Wall St. rebounds, fueled by energy stocks

By April Joyner NEW YORK (Reuters) - U.S. stocks rose on Wednesday, with the S&P 500 set to erase all its losses from Tuesday as signs of easing political turmoil in Italy emerged

Reuters May 31, 2018 02:05:10 IST
Wall St. rebounds, fueled by energy stocks

Wall St rebounds fueled by energy stocks

By April Joyner

NEW YORK (Reuters) - U.S. stocks rose on Wednesday, with the S&P 500 set to erase all its losses from Tuesday as signs of easing political turmoil in Italy emerged.

Italy's 5-Star Movement party made a renewed attempt to form a coalition government and called for eurosceptic economist Paolo Savona to withdraw his candidacy as economy minister.

The Italian government's successful auction of five- and 10-year bonds also assuaged concerns about the country's ability to finance itself after a sell-off in Italian bonds on Tuesday resulted in the biggest one-day surge for two-year yields in 26 years.

Fears about instability in Italy had sent investors scurrying to safety assets on Tuesday. U.S. stocks took a beating, with the S&P 500 posting its first 1 percent drop in May, while the U.S. Treasury market had its best day since at least July 2011.

"The market is reversing what appears to be a knee-jerk reaction from yesterday," said Keith Lerner, chief market strategist at SunTrust Advisory Services in Atlanta. "As people take a step back, it appears that the sell-off was overdone."

The Dow Jones Industrial Average <.DJI> rose 302.45 points, or 1.24 percent, to 24,663.9, the S&P 500 <.SPX> gained 34.81 points, or 1.29 percent, to 2,724.67 and the Nasdaq Composite <.IXIC> added 69.01 points, or 0.93 percent, to 7,465.61.

The Russell 2000 index of small-cap stocks <.RUT> hit an all-time high during Wednesday's session, buoyed by data confirming the strength of the U.S. economy. Small-cap U.S. companies generally have less international exposure than their large-cap counterparts.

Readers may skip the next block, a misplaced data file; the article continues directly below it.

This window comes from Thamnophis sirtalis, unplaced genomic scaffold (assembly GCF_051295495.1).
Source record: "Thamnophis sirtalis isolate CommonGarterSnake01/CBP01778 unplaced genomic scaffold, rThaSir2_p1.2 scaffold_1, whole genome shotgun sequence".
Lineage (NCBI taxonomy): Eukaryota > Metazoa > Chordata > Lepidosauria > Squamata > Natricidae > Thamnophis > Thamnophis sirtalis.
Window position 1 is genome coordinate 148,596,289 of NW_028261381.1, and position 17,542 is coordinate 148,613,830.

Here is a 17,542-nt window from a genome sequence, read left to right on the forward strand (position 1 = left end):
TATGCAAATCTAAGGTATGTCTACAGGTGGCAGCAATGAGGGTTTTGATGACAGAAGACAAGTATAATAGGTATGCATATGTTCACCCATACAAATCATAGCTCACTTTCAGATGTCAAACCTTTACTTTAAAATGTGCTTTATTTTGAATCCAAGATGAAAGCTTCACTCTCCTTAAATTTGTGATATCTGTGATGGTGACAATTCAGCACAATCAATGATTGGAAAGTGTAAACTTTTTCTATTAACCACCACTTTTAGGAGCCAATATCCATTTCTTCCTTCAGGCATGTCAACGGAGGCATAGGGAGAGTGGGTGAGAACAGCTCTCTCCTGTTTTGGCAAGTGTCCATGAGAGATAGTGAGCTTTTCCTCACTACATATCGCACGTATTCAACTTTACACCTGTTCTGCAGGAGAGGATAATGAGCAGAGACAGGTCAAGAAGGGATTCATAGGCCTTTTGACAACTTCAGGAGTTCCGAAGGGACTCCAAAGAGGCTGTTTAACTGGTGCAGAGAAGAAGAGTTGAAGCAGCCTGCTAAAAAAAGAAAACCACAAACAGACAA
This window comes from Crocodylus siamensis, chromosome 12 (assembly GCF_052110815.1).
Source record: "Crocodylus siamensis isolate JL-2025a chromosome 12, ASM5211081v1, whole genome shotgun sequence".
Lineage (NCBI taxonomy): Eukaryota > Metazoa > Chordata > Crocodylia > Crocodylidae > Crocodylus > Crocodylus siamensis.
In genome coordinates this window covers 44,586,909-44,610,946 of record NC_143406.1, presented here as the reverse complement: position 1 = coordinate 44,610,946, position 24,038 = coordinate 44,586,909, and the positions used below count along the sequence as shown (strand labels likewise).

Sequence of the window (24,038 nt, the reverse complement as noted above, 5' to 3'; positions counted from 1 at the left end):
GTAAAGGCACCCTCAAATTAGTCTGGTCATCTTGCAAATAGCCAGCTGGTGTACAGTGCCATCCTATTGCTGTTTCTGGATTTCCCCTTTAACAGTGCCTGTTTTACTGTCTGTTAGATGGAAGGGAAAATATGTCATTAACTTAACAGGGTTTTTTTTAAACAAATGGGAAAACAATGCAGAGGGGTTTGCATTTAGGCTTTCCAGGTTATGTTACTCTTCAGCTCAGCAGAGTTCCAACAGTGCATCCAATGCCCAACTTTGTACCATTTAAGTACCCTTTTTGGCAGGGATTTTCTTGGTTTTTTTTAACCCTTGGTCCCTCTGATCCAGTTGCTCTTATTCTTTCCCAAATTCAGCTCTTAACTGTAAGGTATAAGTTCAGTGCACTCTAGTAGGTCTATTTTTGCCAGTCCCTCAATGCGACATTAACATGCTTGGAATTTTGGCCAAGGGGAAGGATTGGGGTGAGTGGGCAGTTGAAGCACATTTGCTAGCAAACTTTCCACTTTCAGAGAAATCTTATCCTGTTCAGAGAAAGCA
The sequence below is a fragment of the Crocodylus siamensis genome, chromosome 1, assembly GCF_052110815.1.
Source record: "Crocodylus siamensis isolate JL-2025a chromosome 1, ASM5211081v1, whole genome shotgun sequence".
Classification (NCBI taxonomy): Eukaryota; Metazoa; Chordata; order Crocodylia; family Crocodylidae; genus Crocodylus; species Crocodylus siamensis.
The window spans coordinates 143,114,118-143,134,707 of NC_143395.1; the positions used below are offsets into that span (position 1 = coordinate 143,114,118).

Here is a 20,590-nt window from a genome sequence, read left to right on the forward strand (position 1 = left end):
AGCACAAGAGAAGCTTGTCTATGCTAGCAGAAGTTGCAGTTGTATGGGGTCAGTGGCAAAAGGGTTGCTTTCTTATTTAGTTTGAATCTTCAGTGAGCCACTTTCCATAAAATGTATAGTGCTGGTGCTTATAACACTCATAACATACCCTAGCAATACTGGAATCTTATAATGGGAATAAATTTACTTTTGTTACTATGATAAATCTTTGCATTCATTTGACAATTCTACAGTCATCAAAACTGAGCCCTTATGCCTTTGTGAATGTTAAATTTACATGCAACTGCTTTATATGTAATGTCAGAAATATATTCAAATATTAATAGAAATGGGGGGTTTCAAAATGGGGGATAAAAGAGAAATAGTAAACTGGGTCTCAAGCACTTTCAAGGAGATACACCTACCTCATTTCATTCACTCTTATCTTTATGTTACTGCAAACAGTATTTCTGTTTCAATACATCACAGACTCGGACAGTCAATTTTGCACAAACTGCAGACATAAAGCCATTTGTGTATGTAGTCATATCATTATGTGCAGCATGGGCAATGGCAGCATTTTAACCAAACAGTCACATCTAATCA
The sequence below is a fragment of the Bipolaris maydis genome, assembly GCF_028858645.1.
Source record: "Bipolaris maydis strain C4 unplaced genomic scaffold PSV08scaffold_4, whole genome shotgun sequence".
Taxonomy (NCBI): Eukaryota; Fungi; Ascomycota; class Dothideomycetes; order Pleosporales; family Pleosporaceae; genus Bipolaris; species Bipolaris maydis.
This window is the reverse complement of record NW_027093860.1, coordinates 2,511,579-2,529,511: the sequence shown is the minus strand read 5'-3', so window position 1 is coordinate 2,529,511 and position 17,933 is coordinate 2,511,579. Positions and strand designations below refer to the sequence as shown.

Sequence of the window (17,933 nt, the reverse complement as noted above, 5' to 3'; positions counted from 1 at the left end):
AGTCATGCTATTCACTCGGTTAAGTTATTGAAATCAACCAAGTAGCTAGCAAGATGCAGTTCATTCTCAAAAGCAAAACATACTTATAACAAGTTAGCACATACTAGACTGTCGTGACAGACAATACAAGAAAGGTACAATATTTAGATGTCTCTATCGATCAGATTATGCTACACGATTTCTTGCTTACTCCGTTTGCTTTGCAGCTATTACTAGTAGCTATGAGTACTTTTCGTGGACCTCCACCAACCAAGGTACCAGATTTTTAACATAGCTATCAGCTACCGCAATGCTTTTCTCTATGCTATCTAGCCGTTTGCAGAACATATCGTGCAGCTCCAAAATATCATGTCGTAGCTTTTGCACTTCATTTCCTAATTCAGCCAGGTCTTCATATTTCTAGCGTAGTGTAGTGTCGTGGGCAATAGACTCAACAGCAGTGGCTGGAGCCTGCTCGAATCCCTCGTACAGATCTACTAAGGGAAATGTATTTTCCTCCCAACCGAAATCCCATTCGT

Payroll processor ADP's monthly report showed U.S. private sector payrolls increased by 178,000 jobs in May. The Commerce Department revised its estimate of first-quarter gross domestic product growth slightly downward but estimated that U.S. GDP growth in the second quarter would rise above 3 percent annually.

The S&P energy index <.SPNY> jumped 3.2 percent and was on track for its biggest one-day gain in seven weeks.

Energy shares, which provided the biggest boost to the S&P 500, benefited from a 2.2-percent surge in U.S. crude oil prices. [O/R]

Cloud-based business software maker Salesforce.com rose 2.1 percent and computer and printer maker HP Inc jumped 4.2 percent after both companies raised their full-year profit forecasts.

Advancing issues outnumbered declining ones on the NYSE by a 4.48-to-1 ratio; on Nasdaq, a 2.78-to-1 ratio favored advancers.

The S&P 500 posted 28 new 52-week highs and two new lows; the Nasdaq Composite recorded 193 new highs and 28 new lows.

(Additional reporting by Medha Singh in Bengaluru; Editing by Arun Koyyur and James Dalgleish)

This story has not been edited by Firstpost staff and is generated by auto-feed.

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